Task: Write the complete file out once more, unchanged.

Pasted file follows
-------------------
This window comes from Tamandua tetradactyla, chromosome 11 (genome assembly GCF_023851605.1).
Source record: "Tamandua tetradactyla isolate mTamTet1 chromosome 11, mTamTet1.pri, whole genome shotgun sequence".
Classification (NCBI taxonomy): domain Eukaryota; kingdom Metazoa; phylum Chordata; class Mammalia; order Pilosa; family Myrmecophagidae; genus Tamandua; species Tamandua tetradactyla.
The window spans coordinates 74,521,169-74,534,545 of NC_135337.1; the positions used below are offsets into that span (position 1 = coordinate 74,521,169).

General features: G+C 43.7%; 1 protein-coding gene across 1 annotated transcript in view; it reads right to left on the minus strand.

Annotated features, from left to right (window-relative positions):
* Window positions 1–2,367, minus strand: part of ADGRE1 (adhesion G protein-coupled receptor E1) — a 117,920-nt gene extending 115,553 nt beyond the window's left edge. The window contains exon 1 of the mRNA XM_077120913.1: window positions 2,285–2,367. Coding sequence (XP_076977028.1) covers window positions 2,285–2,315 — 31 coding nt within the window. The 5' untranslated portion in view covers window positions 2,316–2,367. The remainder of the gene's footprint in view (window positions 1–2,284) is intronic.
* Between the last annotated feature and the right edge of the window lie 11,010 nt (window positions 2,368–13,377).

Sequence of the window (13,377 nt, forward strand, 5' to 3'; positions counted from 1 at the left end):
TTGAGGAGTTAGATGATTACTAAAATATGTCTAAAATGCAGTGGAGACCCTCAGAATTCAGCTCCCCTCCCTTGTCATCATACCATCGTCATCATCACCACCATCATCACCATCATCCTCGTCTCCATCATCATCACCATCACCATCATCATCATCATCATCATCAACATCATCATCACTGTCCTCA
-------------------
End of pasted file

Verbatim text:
This window comes from Tamandua tetradactyla, chromosome 11 (genome assembly GCF_023851605.1).
Source record: "Tamandua tetradactyla isolate mTamTet1 chromosome 11, mTamTet1.pri, whole genome shotgun sequence".
Classification (NCBI taxonomy): domain Eukaryota; kingdom Metazoa; phylum Chordata; class Mammalia; order Pilosa; family Myrmecophagidae; genus Tamandua; species Tamandua tetradactyla.
The window spans coordinates 74,521,169-74,534,545 of NC_135337.1; the positions used below are offsets into that span (position 1 = coordinate 74,521,169).

General features: G+C 43.7%; 1 protein-coding gene across 1 annotated transcript in view; it reads right to left on the minus strand.

Annotated features, from left to right (window-relative positions):
* Window positions 1–2,367, minus strand: part of ADGRE1 (adhesion G protein-coupled receptor E1) — a 117,920-nt gene extending 115,553 nt beyond the window's left edge. The window contains exon 1 of the mRNA XM_077120913.1: window positions 2,285–2,367. Coding sequence (XP_076977028.1) covers window positions 2,285–2,315 — 31 coding nt within the window. The 5' untranslated portion in view covers window positions 2,316–2,367. The remainder of the gene's footprint in view (window positions 1–2,284) is intronic.
* Between the last annotated feature and the right edge of the window lie 11,010 nt (window positions 2,368–13,377).

Sequence of the window (13,377 nt, forward strand, 5' to 3'; positions counted from 1 at the left end):
TTGAGGAGTTAGATGATTACTAAAATATGTCTAAAATGCAGTGGAGACCCTCAGAATTCAGCTCCCCTCCCTTGTCATCATACCATCGTCATCATCACCACCATCATCACCATCATCCTCGTCTCCATCATCATCACCATCACCATCATCATCATCATCATCATCAACATCATCATCACTGTCCTCA